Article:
I hope that helps. If you have a concrete example of what bothers you most, please let me know, I would love to give you my two cents on it.
hello again Matt,
It is easy to say that I will get used to it over time but for some reason I actually like to hear that. Makes you look like you have some sort of strong confidence in Creo and so I might not be able to put you down with my little experience.
Ok first few things I would like to remind you before I ask first question. I don't have Advanced Assembly Extension. That means I can't make skeleton models. Neither I can use Copy Geom feature and Publish Geom feature.
Now at these days I am working on a prototype mold. The input (reference) model is made of about 3,5 thousands surfaces. It's a plastic cover for motor assembly and so it's supposed to be tough. Which means it contains lots of ribs and such things that lead to model with many many corner radii. The most IMPORTANT on this matter is that the model is DEAD exported from Catia V5 to IGES. By "dead" I mean non-parametric.
I've spent about two and half working days fixing it in IDD (Import Data Doctor) but that's cause I did this type of work for the first time in Creo. That includes wipping bunch of round surfaces that couldn't be removed with Remove feature. Next time I may be at least twice faster.
Anyway after fixing the model of the plastic part (making solid model) I had to fix it abit for easier/cheaper manufacturability because it was too complicated at some areas. The designer of that part forgot to add drafts to some walls and holes of the model. Its the usual work for a tool designer.
Next was to make core and cavity. I could use component operation like cutout for it but I have never seen that working on an imported model and I was in hurry so I've decided to use "Copy" and "Paste" features in assembly mode to make core and cavity. The parting surface wasn't that complicated after I tweaked the draft walls using Flexible Modeling Extension.
I jumped right in headlessly and started copying surfaces using "Seed and Boundary" surface selection trying to copy bunch of surfaces from reference model into a new cavity part but the copy kept on failing. So it didn't create the surface copy in that new part. Even tho I had a solid model I was taking the surfaces from. So Creo showed me one error why the copy did not create and I went back to IDD and replaced the erroneous surfaces Creo showed with boundary blend tool.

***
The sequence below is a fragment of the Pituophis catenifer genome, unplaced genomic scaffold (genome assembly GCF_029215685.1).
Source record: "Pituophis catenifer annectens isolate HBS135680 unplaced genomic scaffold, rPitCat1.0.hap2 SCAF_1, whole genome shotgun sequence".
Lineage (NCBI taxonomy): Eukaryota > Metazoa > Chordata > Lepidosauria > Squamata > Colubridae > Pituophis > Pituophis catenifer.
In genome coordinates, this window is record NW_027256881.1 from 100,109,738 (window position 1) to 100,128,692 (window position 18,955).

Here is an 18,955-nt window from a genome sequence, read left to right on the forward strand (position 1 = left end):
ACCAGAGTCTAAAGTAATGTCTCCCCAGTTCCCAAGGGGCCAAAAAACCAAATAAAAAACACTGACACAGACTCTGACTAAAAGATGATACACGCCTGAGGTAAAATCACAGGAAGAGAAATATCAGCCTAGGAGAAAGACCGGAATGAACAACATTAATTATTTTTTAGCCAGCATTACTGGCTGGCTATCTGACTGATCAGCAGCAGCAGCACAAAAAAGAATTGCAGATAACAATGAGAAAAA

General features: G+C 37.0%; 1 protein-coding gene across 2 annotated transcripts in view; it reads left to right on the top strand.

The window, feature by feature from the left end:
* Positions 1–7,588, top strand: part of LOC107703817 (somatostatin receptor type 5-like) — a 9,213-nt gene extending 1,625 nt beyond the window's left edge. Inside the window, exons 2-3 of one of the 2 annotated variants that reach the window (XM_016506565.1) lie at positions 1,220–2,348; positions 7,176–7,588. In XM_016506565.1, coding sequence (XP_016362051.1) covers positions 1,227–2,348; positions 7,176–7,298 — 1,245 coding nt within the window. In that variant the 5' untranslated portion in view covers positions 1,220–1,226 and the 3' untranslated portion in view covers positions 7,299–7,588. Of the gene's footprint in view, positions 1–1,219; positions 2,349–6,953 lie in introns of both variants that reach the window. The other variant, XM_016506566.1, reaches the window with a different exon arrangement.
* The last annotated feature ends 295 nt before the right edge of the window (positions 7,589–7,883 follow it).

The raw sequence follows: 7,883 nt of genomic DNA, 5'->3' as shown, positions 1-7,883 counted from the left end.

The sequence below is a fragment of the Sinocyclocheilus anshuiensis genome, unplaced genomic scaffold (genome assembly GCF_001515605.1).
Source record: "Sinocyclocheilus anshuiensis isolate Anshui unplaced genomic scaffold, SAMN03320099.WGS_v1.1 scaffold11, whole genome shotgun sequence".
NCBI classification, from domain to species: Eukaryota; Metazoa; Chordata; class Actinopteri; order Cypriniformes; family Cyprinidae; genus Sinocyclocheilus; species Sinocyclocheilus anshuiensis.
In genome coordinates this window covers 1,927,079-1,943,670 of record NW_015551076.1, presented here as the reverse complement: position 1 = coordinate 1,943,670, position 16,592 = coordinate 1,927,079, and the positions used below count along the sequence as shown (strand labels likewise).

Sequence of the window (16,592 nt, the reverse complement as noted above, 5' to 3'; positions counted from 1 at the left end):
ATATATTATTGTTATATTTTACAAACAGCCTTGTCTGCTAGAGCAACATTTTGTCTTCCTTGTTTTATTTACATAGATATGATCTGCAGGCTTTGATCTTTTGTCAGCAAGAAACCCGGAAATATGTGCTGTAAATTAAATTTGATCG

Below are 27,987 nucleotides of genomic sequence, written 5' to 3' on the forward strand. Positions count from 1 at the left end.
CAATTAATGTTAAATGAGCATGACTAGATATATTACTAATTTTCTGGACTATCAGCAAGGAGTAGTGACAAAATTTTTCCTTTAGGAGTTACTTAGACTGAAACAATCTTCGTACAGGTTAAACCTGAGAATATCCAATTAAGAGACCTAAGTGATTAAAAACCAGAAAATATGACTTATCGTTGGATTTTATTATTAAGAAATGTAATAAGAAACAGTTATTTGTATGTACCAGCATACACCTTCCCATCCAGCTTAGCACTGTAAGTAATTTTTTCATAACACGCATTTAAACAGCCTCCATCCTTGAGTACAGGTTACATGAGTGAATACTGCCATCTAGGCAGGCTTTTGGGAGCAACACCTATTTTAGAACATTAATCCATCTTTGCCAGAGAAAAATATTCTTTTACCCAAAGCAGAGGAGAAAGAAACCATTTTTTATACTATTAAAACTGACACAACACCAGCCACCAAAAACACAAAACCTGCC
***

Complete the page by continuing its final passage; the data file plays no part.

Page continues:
I came back to trying to copy the bunch of surfaces from reference model to new part using Copy and Paste and it gave me another error. But this time it was only something like the "feature couldn't regenerate" blah blah and it didn't show where was the problem.
That was after like one day of work. Which wasn't really what I consider as a work. I was only trying to make one model to regenerate not really adding any actuall value to it. I would be far ahead if I was doing the same work using my good old non-parametric software. And so realizing that made me angry.
I went on and started making separated copies of groups of surfaces from the reference models most of them created succesfully and some pockets between ribs I wasn't able to copy because of particular surfaces in corner radii that were all good in IDD but in modeling environment I couldn't make copy of them. I made boundary blend surface in IDD instead of these surfaces and then I was able to copy these surfaces.
So the first initial huge copy of a bunch of surfaces I was meant to make at the very beginning in like 5 mins was done in about over one day of time.
I have exported the original model with bad surfaces wich werent bad according to Creo into STEP and opened in Rhino. It turned out that Creo actually generated few grade 5 surfaces from the initial IGES from Catia and Creo works with grade 3 surfaces as far as I know.
I will leave these concerns about surface theory that is Creo dealing or better say NOT dealing with for later.
After getting pretty complicated quilt in new part I've added few surfaces to close the volume and made it to a solid model. Doing some draft analysis on the new cavity model and thinking where would be good spots to make inserts I have noticed that there are still some non-manufacturable surfaces and walls without drafts etc.